Lincoln City Council Primary Candidate: Trevor Reilly
Twelve candidates, including three incumbents, are running for the three Lincoln City Council at-large seats. Voters will cast a ballot for three candidates in the April 6 primary election and six candidates will advance to the General Election on May 4. 10/11 NOW sent a questionnaire to all candidates and we did not edit responses. View other candidate profiles here.
- Name: Trevor P Reilly
- Occupation: Hemp Consultant
Why are you running for a seat on the city council?
I am running to give Lincolnites a third voice on the city council. It seems like every four years, we are given a choice of candidates that market themselves as different but then align with each other 99% of the time. I want to provide an alternative that will focus on maximizing the services that everyone utilizes and reduce the city code that affects the business owners and entrepreneurs who have a stake in the city’s growth.
What are your key issues in this election and why are they important to address?
I want to prioritize reducing unnecessary city code which restricts development in the city. Provisions like height restrictions and minimum square footage requirements have prevented the development of new housing. I also believe we should not be wasting our law enforcement officers’ time by citing people for marijuana possession and paraphernalia charges.
Higher property tax valuations continue to lead to higher property tax payments in the city of Lincoln. Does this concern you? Why or why not?
Yes- it concerns me as an indicator of a housing shortage, and that spending is too high to keep up with Lincoln’s tax base. We need to analyze the budget and identify where the city is losing the nickels and dimes that residents expect to be more prudently used.
Do you support a recent effort by the Lincoln City Council to keep an emergency declaration in place for Lincoln during the COVID-19 pandemic?
While I supported the initial efforts, the emergency declaration should be ended. The city should not be relying on D.C. to fund the necessary city services that our residents and business owners pay taxes for. The emergency declaration has also been used as a pretense for passing heavy-handed regulations, and I would seek to reverse this trend.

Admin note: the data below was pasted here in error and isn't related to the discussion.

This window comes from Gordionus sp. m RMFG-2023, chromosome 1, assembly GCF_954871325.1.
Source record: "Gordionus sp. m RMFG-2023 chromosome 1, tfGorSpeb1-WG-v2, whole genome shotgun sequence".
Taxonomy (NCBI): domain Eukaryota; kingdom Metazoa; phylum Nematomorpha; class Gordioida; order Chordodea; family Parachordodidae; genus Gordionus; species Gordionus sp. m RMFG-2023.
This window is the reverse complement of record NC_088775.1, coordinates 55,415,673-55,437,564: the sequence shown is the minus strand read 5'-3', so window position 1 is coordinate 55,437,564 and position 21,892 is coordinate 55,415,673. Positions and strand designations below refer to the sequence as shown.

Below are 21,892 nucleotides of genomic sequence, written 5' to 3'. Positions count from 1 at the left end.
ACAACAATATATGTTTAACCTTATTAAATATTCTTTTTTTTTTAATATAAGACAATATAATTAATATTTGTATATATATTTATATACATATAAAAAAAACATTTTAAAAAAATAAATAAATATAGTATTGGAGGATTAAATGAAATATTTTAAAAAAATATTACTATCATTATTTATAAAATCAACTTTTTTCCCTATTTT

Would you do anything differently in terms of the city’s response to the pandemic?
I would have applied more effective measures on focused prevention. The N95 masks that the city procured should have been prioritized on healthcare workers and the elderly members of the community, followed by at-risk/immunocompromised individuals. The city could have presented more accurate information over the summer rather than passively allowing the mayor’s office to dictate all the mandates that followed.
Did you support a recent effort to recall Lincoln Mayor Leirion Gaylor Baird and four city council members?
I did support the efforts to recall the mayor. I think Lincoln should consider how powerful the resistance was to a small group of citizens’ actions and then reflect on how they would feel if they were part of that group. I think that the residents of Lincoln deserve to feel like they have some control over Lincoln’s political process and not be met with derision and scorn when they offer a point of view opposite of the majority.
Does Lincoln have an affordable housing shortage? If so, what do you think should be done to fix it.
As I have said, reducing code would enable a surge of development of “middle housing,” which differs from the traditional single-family homes and large apartment complexes. This would resemble cottage squares and mixed-use living units that would provide a much more diverse housing choice for minimalist millennials and empty-nest baby boomers.
The most recent budget in Lincoln came with $12 million gap filled by fee increases in 15 different areas, as well as department budget cuts. Do you support the effort made by the council? Would you have proposed other changes?
I support the efforts to reduce spending, and I would further examine the narrow margins of how Lincoln manages expenditures and revenues with the city parking system.
If elected as council, how will you apply your experience to address future budget negotiations?
In my experience, I believe an item within the budget that can not be defended as benefiting the entire city should be eliminated. Services such as law enforcement, fire protection, and city streets should be adequately funded, but the city council should scrutinize all growths in spending.
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